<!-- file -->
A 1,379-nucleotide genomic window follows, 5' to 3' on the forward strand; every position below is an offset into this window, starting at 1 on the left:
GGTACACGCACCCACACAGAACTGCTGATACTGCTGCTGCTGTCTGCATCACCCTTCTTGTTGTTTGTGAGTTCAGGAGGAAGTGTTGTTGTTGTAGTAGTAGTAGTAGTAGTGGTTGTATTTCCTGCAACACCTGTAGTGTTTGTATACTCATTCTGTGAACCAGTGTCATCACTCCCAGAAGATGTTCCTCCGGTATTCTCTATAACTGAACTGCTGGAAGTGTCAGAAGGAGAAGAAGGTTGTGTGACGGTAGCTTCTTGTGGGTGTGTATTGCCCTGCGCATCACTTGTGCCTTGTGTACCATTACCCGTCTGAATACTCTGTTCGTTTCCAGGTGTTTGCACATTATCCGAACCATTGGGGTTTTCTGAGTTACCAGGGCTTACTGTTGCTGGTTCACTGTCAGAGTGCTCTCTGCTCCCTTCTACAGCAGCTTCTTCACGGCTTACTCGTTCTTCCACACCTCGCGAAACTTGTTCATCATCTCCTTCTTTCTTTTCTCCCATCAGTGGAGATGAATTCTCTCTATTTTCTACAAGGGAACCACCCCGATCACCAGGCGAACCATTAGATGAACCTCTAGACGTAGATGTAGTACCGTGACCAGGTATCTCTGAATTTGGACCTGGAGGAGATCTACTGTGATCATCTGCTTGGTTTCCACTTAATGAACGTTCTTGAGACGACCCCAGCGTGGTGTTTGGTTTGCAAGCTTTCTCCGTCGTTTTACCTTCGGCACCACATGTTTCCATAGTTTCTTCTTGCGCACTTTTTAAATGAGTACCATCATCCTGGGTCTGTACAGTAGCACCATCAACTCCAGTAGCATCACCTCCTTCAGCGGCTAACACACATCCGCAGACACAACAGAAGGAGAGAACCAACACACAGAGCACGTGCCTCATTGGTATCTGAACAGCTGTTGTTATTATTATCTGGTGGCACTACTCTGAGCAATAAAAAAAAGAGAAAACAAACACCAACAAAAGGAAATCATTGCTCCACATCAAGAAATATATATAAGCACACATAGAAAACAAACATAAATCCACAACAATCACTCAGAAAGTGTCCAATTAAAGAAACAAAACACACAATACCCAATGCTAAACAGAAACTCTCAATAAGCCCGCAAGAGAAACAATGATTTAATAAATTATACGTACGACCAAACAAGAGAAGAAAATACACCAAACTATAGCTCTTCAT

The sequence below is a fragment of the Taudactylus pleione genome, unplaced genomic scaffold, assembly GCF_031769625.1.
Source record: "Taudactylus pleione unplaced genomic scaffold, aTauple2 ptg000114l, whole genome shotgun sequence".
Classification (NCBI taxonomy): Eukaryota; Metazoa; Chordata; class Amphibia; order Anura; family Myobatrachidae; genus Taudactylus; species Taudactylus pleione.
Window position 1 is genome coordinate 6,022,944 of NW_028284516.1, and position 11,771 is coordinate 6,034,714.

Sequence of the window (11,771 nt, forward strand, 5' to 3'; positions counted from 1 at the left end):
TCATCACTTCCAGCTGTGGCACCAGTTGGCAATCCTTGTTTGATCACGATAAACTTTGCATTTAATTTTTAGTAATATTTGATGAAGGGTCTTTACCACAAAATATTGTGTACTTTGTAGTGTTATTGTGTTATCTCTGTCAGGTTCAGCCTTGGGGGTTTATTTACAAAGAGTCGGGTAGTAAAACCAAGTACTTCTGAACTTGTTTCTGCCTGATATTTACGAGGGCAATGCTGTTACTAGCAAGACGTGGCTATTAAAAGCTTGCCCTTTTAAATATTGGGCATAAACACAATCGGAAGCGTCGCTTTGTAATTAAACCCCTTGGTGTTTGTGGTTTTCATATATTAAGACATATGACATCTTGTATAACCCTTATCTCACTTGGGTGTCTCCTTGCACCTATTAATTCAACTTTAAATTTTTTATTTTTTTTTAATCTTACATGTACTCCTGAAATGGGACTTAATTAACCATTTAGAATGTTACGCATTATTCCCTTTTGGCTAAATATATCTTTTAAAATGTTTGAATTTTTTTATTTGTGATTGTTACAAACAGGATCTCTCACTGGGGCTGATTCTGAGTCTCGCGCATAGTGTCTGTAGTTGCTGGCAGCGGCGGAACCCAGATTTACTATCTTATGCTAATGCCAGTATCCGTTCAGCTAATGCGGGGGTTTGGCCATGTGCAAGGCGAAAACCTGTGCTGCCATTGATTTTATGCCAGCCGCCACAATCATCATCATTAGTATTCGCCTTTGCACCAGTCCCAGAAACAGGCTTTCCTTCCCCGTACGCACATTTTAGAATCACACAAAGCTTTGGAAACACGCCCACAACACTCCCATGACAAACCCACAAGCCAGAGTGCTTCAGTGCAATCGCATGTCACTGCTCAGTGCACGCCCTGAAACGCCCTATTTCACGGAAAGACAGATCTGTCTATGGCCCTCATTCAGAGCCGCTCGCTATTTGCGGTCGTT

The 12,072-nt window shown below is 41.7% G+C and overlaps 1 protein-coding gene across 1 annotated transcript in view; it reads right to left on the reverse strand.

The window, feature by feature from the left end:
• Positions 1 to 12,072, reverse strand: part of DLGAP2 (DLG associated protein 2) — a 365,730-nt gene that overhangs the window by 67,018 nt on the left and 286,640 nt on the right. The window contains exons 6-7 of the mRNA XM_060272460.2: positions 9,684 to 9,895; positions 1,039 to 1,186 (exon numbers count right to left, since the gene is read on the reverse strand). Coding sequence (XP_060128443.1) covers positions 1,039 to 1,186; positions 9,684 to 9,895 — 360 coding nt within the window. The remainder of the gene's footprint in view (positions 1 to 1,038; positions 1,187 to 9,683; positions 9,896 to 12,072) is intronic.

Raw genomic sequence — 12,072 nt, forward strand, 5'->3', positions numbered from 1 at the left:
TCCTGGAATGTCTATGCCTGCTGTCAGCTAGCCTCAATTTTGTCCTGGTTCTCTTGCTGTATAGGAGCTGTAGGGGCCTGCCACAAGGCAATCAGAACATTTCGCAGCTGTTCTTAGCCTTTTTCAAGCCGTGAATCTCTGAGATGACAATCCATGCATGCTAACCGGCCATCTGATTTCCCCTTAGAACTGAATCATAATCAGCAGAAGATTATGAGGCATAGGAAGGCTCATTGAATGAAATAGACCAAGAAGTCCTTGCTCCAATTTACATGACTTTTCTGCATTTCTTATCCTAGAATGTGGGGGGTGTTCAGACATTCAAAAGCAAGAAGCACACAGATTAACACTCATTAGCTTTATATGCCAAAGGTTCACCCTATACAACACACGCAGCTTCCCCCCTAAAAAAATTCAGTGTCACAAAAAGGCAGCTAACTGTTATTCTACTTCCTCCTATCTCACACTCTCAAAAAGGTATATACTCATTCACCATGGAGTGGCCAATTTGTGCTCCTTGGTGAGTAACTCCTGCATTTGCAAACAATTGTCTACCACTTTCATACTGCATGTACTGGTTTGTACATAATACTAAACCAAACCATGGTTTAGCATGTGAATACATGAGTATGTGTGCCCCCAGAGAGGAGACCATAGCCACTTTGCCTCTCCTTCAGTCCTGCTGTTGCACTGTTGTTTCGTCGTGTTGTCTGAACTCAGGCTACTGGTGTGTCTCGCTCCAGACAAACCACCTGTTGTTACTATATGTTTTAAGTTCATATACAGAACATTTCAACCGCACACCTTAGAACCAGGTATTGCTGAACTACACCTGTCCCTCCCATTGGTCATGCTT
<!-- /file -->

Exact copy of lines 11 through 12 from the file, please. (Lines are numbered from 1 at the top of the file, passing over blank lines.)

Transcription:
• Positions 1 to 12,072, reverse strand: part of DLGAP2 (DLG associated protein 2) — a 365,730-nt gene that overhangs the window by 67,018 nt on the left and 286,640 nt on the right. The window contains exons 6-7 of the mRNA XM_060272460.2: positions 9,684 to 9,895; positions 1,039 to 1,186 (exon numbers count right to left, since the gene is read on the reverse strand). Coding sequence (XP_060128443.1) covers positions 1,039 to 1,186; positions 9,684 to 9,895 — 360 coding nt within the window. The remainder of the gene's footprint in view (positions 1 to 1,038; positions 1,187 to 9,683; positions 9,896 to 12,072) is intronic.

Raw genomic sequence — 12,072 nt, forward strand, 5'->3', positions numbered from 1 at the left: